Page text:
Prime Minister's Questions (PMQs) is a weekly, half-hour long session in the British House of Commons, which gives backbench Members of Parliament (MPs) and the Leader of the Opposition (LO) the opportunity to ask the Prime Minister (PM) questions on any topic relating to the government's policies and actions. The discourse at PMQs is often described as adversarial (see Bull & Wells 2011) and in this paper I will show how the notion of impoliteness can be applied to both the questions and the answers which make up the session. Through the detailed analysis of six sessions of PMQs I will also demonstrate that PMQs is also a source of polite linguistic behaviour of the sort described in Brown & Levinson's (1987) politeness theory. Comparisons between Gordon Brown's and David Cameron's speech styles will also be drawn. © John Benjamins Publishing Company.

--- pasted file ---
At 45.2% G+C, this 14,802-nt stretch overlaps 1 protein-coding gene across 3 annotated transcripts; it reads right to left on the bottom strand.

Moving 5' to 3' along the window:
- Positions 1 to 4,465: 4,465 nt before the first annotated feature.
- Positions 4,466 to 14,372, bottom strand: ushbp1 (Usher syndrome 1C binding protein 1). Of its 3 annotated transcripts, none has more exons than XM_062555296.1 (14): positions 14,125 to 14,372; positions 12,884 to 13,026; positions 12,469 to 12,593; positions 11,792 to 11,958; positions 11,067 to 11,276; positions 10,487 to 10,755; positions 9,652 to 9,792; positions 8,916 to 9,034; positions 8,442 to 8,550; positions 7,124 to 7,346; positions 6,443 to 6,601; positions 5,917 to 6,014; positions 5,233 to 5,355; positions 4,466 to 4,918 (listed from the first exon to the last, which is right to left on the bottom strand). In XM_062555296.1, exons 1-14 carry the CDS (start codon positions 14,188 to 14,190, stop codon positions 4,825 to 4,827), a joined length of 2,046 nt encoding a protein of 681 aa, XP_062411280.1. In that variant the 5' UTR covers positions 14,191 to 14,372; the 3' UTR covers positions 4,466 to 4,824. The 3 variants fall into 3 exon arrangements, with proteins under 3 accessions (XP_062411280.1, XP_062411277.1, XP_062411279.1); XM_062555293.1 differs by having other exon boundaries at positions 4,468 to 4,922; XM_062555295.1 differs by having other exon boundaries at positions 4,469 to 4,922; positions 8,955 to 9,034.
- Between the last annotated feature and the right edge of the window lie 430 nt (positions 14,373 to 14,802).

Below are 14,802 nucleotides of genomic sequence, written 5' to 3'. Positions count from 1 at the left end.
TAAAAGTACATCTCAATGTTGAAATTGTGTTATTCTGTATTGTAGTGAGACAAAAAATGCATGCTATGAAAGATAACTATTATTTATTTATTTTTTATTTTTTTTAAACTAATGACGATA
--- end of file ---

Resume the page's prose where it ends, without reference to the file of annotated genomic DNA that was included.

Murphy, J. (2014). (Im)politeness during Prime Minister's Questions in the U.K. Parliament. Pragmatics and Society, 5(1), 76-104. https://doi.org/10.1075/ps.5.1.04mur